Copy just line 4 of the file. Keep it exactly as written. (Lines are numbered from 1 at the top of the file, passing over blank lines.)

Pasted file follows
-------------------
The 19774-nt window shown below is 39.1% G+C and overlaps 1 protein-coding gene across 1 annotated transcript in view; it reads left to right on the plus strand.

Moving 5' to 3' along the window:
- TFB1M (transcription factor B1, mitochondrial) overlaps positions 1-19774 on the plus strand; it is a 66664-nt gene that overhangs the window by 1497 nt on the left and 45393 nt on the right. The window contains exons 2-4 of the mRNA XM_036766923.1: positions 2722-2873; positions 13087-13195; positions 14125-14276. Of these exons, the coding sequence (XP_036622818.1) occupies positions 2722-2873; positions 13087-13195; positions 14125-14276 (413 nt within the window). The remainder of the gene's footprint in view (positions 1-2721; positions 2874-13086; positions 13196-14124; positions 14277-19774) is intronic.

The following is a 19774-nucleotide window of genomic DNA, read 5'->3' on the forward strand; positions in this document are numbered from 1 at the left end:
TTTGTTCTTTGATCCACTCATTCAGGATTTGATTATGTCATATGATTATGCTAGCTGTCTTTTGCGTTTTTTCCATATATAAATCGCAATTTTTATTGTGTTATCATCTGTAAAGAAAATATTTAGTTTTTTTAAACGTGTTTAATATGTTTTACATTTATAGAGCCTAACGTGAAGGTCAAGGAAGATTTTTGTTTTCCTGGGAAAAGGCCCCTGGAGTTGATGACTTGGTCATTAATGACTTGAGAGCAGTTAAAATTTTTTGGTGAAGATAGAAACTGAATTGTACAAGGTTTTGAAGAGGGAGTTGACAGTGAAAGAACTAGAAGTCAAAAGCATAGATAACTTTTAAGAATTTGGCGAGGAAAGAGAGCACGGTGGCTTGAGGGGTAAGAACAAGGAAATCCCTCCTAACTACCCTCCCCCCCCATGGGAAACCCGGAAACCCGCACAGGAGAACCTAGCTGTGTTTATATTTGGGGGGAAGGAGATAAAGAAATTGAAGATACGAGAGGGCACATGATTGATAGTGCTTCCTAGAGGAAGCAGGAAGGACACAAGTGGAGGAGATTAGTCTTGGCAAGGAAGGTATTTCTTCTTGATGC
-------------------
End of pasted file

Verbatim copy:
The following is a 19774-nucleotide window of genomic DNA, read 5'->3' on the forward strand; positions in this document are numbered from 1 at the left end: